Russia’s new potential atrocities were no secret: Western intelligence agencies reported that Russia would intensify its attacks against the civilian infrastructure multiple times in late August. “We have information that Russia is stepping up efforts to launch strikes against Ukraine’s civilian infrastructure and government facilities in the coming days. Given Russia’s track record in Ukraine, we are concerned about the continued threat that Russian strikes pose to civilians and civilian infrastructure,” a US official said. Numerous Telegram channels recently reported that Russia’s army was preparing strikes against Ukraine’s hydroelectric power stations and dams on the Dnipro River: “Massive missile strikes are planned against civilian infrastructure in Kremenchuk, Kamianske, and Zaporizhzhia,” as per Volya. “Vladimir Putin has allowed to use Kh-101 missiles, each capable of carrying up to 500 kg of explosives. If the dams in Kremenchuk and Kamianske are destroyed, the wave would reach the city of Zaporizhzhia in 4 to 6 hours. In the next 10 to 12 hours the Dnieper Hydroelectric Station would collapse. Such a strike will destroy a significant proportion of civilian infrastructure on the east bank of the Dnipro (the western bank is elevated higher and is not prone to flooding). This will help Russia contain the enemy, forcing Ukraine’s troops to evacuate the locals, and will lead to numerous casualties, both civilian and military. Russia is also planning to accuse Ukraine of this.”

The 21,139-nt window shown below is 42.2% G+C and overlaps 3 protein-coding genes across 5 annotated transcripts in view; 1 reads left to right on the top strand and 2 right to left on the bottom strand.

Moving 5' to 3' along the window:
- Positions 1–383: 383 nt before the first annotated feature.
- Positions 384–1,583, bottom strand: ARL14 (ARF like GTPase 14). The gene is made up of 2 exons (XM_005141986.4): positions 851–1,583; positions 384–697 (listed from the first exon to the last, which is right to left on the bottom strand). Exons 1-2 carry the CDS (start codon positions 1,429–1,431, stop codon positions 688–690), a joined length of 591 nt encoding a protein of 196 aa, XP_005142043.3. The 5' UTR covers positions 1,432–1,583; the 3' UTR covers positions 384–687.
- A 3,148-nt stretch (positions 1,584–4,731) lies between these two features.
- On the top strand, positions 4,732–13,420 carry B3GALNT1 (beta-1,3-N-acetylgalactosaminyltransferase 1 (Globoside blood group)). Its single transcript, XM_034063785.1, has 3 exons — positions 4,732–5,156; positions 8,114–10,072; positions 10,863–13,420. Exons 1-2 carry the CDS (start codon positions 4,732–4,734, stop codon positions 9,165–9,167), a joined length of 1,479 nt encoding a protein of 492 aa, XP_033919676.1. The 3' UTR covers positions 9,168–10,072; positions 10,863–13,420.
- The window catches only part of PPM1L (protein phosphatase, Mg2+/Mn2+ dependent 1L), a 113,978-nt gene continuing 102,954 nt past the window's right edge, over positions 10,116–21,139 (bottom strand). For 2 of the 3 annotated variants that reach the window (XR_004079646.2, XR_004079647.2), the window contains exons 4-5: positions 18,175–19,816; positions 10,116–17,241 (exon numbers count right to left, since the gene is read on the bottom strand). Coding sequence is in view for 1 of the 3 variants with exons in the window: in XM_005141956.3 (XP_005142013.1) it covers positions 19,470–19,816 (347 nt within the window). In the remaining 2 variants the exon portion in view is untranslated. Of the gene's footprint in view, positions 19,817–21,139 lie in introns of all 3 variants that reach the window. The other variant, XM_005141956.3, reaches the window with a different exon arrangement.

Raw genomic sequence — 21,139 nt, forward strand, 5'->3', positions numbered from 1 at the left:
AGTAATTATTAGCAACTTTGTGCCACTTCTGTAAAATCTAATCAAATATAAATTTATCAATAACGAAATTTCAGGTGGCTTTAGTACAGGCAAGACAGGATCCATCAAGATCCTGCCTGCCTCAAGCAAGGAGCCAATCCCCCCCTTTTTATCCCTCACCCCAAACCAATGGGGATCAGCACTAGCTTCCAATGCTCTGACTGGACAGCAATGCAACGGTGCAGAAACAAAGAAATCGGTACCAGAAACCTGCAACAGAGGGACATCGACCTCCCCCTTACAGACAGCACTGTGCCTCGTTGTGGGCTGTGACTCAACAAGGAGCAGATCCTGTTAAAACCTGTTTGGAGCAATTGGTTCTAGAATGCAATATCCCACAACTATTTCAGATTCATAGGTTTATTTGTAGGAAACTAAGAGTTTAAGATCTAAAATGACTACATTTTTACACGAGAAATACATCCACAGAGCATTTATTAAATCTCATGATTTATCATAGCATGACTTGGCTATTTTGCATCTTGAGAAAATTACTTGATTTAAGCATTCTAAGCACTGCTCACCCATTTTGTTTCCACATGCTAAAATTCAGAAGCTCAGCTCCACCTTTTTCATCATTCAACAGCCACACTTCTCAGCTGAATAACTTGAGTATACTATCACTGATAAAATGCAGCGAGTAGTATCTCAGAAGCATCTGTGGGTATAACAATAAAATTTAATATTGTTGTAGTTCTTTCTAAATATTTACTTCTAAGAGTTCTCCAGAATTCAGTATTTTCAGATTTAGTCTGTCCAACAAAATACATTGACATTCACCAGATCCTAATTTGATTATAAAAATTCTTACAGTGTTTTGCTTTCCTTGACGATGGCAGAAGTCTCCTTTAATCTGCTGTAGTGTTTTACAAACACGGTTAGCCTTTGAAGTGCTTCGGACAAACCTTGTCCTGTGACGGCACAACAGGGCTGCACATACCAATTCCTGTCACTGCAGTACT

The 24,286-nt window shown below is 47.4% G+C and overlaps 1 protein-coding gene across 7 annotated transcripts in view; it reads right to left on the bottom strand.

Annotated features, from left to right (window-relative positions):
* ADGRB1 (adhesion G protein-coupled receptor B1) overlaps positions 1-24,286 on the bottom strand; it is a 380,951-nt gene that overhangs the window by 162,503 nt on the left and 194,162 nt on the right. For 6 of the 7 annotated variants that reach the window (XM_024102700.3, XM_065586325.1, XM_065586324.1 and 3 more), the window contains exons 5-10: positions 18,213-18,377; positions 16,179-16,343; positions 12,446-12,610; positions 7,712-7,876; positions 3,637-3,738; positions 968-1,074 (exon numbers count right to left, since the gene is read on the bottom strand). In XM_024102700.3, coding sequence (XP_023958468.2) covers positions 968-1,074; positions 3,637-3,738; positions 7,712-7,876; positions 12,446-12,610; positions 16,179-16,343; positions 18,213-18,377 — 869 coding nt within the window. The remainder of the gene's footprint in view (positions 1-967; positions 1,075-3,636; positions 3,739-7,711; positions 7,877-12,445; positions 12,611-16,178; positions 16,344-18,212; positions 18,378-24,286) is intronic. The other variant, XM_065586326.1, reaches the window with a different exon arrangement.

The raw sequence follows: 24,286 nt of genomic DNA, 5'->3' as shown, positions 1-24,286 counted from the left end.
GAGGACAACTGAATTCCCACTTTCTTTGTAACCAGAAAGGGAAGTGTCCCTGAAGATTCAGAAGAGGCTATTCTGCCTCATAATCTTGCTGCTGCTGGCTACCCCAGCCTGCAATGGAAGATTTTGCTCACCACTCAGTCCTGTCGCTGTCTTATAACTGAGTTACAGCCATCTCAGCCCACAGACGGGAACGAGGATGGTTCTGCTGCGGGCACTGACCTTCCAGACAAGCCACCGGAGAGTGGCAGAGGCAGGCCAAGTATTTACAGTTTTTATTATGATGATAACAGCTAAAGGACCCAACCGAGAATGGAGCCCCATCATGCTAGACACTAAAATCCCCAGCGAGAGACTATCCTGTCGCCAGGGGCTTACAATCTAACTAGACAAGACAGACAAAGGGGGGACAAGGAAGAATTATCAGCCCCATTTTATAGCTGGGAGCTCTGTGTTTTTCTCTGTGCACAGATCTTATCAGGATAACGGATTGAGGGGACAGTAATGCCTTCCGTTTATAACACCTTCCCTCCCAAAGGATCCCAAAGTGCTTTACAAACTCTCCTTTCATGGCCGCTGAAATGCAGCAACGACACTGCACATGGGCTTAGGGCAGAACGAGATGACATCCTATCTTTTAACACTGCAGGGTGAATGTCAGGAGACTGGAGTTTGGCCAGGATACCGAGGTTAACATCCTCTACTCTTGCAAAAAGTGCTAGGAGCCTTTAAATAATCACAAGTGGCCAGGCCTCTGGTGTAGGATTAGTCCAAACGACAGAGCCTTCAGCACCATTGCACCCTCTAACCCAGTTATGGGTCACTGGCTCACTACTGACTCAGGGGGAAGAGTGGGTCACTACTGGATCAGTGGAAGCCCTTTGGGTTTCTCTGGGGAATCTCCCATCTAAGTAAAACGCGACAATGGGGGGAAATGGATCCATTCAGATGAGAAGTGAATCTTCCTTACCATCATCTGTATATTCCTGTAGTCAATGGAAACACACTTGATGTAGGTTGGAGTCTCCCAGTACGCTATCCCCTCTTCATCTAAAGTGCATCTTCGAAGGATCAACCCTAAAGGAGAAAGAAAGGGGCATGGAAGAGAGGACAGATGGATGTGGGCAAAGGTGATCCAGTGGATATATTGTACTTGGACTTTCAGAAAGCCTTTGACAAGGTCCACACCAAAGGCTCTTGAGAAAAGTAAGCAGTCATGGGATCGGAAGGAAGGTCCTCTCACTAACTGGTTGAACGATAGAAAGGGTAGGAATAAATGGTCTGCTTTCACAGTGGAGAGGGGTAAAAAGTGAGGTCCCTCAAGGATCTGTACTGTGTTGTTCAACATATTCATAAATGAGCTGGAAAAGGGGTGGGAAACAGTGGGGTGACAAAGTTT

Vengeance upon Ukraine’s civilians
“Strikes against Ukraine’s civilian infrastructure are not only unnecessary from the military viewpoint, but they are also strategically pointless,” an anonymous Russian military expert has told Novaya Gazeta. Europe. “Such decision, I believe, must have been approved by the top military brass if not Putin himself. I hear that the General Staff and the FSB tried to dissuade him from doing this as this wouldn’t give Russia’s army any advantage and would only drain the country’s shrinking missile stock.
These missiles could have been used against strategically important targets, such as arsenals, command units, or enemy’s equipment. I believe that this is but an act of vengeance upon Ukraine’s civilians.”
The expert believes that the strikes against Ukraine’s power facilities and transport infrastructure would have been efficient if Ukraine had a solid defence industry as this would cripple its weapon production and limit munitions supply. This, however, would require an enormous amount of resources which Russia currently does not possess. During WW2, the allied aviation executed thousands of air raids on Germany’s territory, dropping millions of bombs and wiping entire cities out, but the weapon factories continued their production.
Izyum residents charge their phones using a diesel generator. 18 September 2022. Photo: Metin Aktas / Anadolu Agency / Getty Images
Moreover, Ukraine never had a defence industry solid enough to supply its military with arms, and many weapon factories were destroyed as early as in spring. Today, most of Ukraine’s military supplies come through the “lend-lease” program and are split into small separate deliveries. Another source of munitions is Russia as its troops abandoned loads of weapons and tanks when they fled. Therefore, there is no point in cutting off Ukraine’s industry from electricity, the expert believes.
“If Putin thinks that leaving Ukrainians with no power supply would turn them against Zelensky, this isn’t going to work either.
Such strikes will make them rally behind their leader even stronger, and they will hate Russia even more.”